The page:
Erik Satie - Vexations

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I am listening to a recording of Vexations while browsing ILx. This is the piece where Satie has a pianist play a string of harmonically unrelated chords and then repeat them for roughly 24 h, I believe. This recording is not longer than 90 minutes. I am interested in how my perception of this piece (in the background while I'm browsing) changes as it repeats again and again. I will comment at intervals. Right now I am about 13:30 in. I have reached a point where the piano chords, which initially made little impression, are making their presence felt. I am starting to recognize the sequence and anticipate certain chords at certain times. There is a single-note part too. (I just held down the shift key for over 8s without realizing. I know because a pop-up window told me.) This melody just seemed heart-rending. The whole thing seemed melancholy but now just felt like a string of geometric shapes in primary colours. I am anticipating the chords and notes more and more. They seem more and more right. I am 17:05 in.

sundar subramanian, Wednesday, 23 October 2002 20:57 (12 years ago) Permalink

18:05 I have less desire to browse. I just want to listen to this for a while.

sundar subramanian, Wednesday, 23 October 2002 20:58 (12 years ago) Permalink

20:36 I am beginning to feel like I am slowly spinning on a merry-go-round. It disturbs me that the red blotches on my screen indicating transfer to CD do not appear immediately when the chords sound.

sundar subramanian, Wednesday, 23 October 2002 21:02 (12 years ago) Permalink

24:20 I felt fatigued/bored for the first time. As distinguished from not paying attention.

sundar subramanian, Wednesday, 23 October 2002 21:05 (12 years ago) Permalink

27:26 I paid no attention to the piece at all while I read the thread about big songs. I wonder how long I can keep this at the top of the "New Answers" page.

sundar subramanian, Wednesday, 23 October 2002 21:08 (12 years ago) Permalink

29:40 I drifted back in. It felt precisely like that - drifting. These chords just feel enveloping now. . . Aack I didn't realize Cool Edit would stop recording at 30:00. Will I have to do this all over?

sundar subramanian, Wednesday, 23 October 2002 21:11 (12 years ago) Permalink

It's been interrupted so the experiment is not pure. If nothing else, this should help me at least register on the stats page.

sundar subramanian, Wednesday, 23 October 2002 21:14 (12 years ago) Permalink

45:11 By this point the sequence feels sort of like one's pulse or breathing pattern.

sundar subramanian, Wednesday, 23 October 2002 21:36 (12 years ago) Permalink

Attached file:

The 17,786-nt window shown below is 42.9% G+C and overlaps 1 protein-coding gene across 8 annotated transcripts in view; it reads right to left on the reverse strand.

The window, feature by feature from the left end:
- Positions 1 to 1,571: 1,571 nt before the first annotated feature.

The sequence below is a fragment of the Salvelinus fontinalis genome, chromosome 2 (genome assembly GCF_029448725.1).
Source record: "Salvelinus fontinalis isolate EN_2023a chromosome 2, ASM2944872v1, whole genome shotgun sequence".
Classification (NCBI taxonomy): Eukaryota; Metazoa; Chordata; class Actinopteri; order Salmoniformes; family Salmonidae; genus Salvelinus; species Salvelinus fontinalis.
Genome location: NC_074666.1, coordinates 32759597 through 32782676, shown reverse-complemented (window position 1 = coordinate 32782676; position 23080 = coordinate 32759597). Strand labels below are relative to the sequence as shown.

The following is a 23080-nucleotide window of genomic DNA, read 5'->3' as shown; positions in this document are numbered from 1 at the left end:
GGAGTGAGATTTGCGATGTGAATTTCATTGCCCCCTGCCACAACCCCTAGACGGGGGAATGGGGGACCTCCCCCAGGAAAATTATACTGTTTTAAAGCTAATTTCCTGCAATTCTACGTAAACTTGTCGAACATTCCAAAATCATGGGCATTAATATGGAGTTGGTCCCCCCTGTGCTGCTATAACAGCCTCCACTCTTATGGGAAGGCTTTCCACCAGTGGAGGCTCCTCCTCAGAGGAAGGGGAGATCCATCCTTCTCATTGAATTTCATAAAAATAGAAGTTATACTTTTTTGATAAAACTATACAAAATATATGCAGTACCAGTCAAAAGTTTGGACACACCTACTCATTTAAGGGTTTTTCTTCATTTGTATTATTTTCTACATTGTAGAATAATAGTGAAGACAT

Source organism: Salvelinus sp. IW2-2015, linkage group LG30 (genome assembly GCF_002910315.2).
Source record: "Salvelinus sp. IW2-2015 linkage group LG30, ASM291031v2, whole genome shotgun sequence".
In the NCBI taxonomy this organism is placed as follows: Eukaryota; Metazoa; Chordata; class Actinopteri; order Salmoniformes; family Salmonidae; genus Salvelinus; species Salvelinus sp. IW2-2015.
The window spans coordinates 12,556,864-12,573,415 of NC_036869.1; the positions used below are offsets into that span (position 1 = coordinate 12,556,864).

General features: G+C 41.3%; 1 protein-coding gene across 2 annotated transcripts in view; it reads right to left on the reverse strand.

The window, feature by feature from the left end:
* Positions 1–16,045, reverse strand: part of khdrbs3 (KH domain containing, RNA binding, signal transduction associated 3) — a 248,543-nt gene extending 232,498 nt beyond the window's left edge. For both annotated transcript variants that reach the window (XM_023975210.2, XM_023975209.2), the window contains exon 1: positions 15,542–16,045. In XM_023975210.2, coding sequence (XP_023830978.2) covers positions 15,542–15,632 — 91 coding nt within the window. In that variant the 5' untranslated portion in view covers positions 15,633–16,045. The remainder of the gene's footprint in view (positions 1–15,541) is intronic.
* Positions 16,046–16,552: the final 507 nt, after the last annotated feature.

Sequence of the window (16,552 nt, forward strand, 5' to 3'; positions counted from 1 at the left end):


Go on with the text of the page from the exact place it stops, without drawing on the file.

61:11 I felt my first twinge of a wish for the piece to end. Possibly because I am hungry.

sundar subramanian, Wednesday, 23 October 2002 21:51 (12 years ago) Permalink

A lot of these comments seem negative. But they're not totally really. It's hard to explain and I feel too brain-fried to do so right now.

66:45 Wee hee I am going craaaazy. Ping pong ping pong ping pong. Doo doo dee dee dee dee.

sundar subramanian, Wednesday, 23 October 2002 21:57 (12 years ago) Permalink

70:11 There was a loud metallic audience sound on the recording. It was very startling and felt threatening.

sundar subramanian, Wednesday, 23 October 2002 22:01 (12 years ago) Permalink

75:45 That crazy thing was just a phase. The music and I are closer than ever. There's something very relieving about how I feel now. All the thoughts that normally preoccupy me are not present. I'm just concerned with following the piano go through its sequence at its relatively relaxed pace. It's calming.

sundar subramanian, Wednesday, 23 October 2002 22:07 (12 years ago) Permalink

77:48 There was a little pause before he started playing again and I felt afraid that the piece was going to end. I didn't want it to.

sundar subramanian, Wednesday, 23 October 2002 22:08 (12 years ago) Permalink

haven't heard the piece in question,but this is a quality (if slightly one sided) thread...

robin (robin), Wednesday, 23 October 2002 22:14 (12 years ago) Permalink

85:11 The recording will end soon. I know it will because these tapes can't hold more than 90 mins. This dismays me. I am starting to see those kinds of dots and streaks of light that you see when you push your eyelids in with your thumbs.

86:30 The tape ended. I feel like I am literally floating. Airborne or like a foetus in whatever kind of fluid your mother has inside her. Like I was being . . . being . . . what's the word? . . . latched? to something by the repetition of the sequence. It is disorienting.

sundar subramanian, Wednesday, 23 October 2002 22:18 (12 years ago) Permalink

I was feeling cold earlier but now I feel like blood is rushing to my extremities more than usual. I am going to eat now. I have no desire to go home.

sundar subramanian, Wednesday, 23 October 2002 22:20 (12 years ago) Permalink

Thank you Robin.

sundar subramanian, Wednesday, 23 October 2002 22:20 (12 years ago) Permalink

sundar where did you get a copy of this? (i assume i could find it on soulseek if i looked hard enough but i dont really have 2 days to download a 90 minute+ piece.)

jess (dubplatestyle), Wednesday, 23 October 2002 22:21 (12 years ago) Permalink